Trade agreements to boost Malaysian palm oil in Sub-Saharan Africa

Good majority of the countries in Sub-Saharan Africa is located around the equator, which makes the climate ideal for palm oil production. Nigeria is the largest palm oil producing country in Sub-Saharan Africa with 1.28 Million MT of palm oil production last year. Other countries like Ghana, Cote D’Ivoire and Cameroon produced about 560,000 MT, 530,000 MT and 310,000 MT of palm oil respectively. With the rapid growth in population, the demand for oils and fats in Sub-Saharan Africa has been increasing over the years. Sub-Saharan Africa heavily relies on crude palm oil, crude palm olein and RBD palm olein in their daily usages.

Graph 1: Palm Oil Production in Sub-Saharan Africa

Source: Oil World

For Malaysian palm oil to continue to thrive in this region, a preferential G2G trade agreement will help in increasing Malaysian palm oil export into this region. Nigeria being the largest palm oil producing country in Sub-Saharan Africa, is also a net importer since it cannot meet the local demand. Nigeria imports about 52 percent of palm oil from other countries, mainly from Malaysia and Indonesia.

Graph 2: Palm Oil Situation in Nigeria

Source: MPOB & OilWorld

Nigeria is also known as a re-exporting hub, where many goods are being re-exported to neighboring countries, especially to the landlock countries nearby. Through a G2G trade agreement, traders will be able to buy palm oil from Malaysia with low to no import tariff, compared to the 35 percent that is currently being imposed.

This will position Malaysia on a fair ground with major players from other countries, namely Indonesia.   A government-to-government trade agreement with Nigeria will not only increase market share in Nigeria, but also help penetrate the neighboring landlock countries. Nigeria is a member of ECOWAS treaty with 14 other countries from West Africa. Through this treaty, goods move from one country to another with no import tariff imposed within the ECOWAS countries. Malaysia will be able to penetrate neighboring landlock countries via Nigeria, which is harder logistically and monetarily to access otherwise.

Similarly, a government level trade agreement with Kenya will also be beneficial to Malaysian palm oil industry in the similar manner.  Kenya, a country from the Eastern African region, is a major Malaysian palm oil importer. In 2020, Kenya imported a total of 520,758 MT of Malaysian palm oil, a whooping 165 percent more than the previous year.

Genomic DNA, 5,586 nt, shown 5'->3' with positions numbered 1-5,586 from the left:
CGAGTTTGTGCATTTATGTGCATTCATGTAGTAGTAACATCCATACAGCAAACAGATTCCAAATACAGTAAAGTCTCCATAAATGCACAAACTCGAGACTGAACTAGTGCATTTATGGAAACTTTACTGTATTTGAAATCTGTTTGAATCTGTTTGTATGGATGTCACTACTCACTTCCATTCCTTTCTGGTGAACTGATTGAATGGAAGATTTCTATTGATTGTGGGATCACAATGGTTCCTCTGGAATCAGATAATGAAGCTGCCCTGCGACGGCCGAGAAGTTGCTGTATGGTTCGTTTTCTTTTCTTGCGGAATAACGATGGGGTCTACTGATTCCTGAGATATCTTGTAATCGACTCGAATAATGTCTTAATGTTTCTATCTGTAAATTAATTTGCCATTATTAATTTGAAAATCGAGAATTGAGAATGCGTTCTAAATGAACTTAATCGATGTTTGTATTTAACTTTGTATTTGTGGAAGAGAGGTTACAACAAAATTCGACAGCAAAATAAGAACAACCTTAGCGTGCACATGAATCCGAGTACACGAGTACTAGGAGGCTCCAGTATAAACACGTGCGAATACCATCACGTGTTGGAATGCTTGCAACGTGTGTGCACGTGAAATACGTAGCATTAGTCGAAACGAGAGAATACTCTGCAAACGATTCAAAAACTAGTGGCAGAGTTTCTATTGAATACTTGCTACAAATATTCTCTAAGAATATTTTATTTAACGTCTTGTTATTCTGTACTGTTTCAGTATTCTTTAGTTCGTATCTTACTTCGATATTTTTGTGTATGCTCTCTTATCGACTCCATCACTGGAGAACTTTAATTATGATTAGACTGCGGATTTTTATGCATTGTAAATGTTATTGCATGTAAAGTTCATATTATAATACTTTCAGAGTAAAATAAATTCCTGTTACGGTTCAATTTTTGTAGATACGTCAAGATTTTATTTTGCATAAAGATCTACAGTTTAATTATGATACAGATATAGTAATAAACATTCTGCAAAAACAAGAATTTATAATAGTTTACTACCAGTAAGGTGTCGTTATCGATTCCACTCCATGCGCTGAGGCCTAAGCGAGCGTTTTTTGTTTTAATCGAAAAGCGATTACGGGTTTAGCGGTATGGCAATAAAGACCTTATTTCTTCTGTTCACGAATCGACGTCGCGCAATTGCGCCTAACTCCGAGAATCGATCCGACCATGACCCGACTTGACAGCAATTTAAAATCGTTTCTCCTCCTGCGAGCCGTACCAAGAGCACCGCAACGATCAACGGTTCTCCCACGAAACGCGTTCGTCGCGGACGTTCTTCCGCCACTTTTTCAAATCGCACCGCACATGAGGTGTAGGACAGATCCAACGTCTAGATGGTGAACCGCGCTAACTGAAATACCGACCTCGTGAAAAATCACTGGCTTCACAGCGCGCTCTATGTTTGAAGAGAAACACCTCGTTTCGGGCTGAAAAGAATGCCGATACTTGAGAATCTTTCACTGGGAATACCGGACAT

Graph 3: MPO Imports into Kenya (MT)

Source: MPOB

While Kenya imports to meet its local edible oil demand, it is also a re-exporting hub in the eastern region. Similar to Nigeria, Kenya re-exports goods to their neighboring landlock countries through Port of Mombasa. Port of Mombasa is the biggest international seaport in east Africa. Port of Mombasa handles cargo for the eastern and central African regions, which include Uganda, northern Tanzania, South Sudan, Rwanda, Burundi, and eastern Democratic Republic of Congo. A preferential trade agreement between Kenya and Malaysia will help boost Malaysian palm oil export into these sub-regions.

It is notable that Indonesia entered a preferential trade agreement with Mozambique in late 2019. Though the agreement is yet to be in effect and waiting for ratification by both countries, this agreement is expected to reduce tariffs on 200 over Indonesian products, including palm oil entering into Mozambique. This move was done in efforts to boost trade volume between the two nations.

Prepared by Karthigayen Selva Kumar 

*Disclaimer: This document has been prepared based on information from sources believed to be reliable but we do not make any representations as to its accuracy. This document is for information only and opinion expressed may be subject to change without notice and we will not accept any responsibility and shall not be held responsible for any loss or damage arising from or in respect of any use or misuse or reliance on the contents. We reserve our right to delete or edit any information on this site at any time at our absolute discretion without giving any prior notice.

Share this post: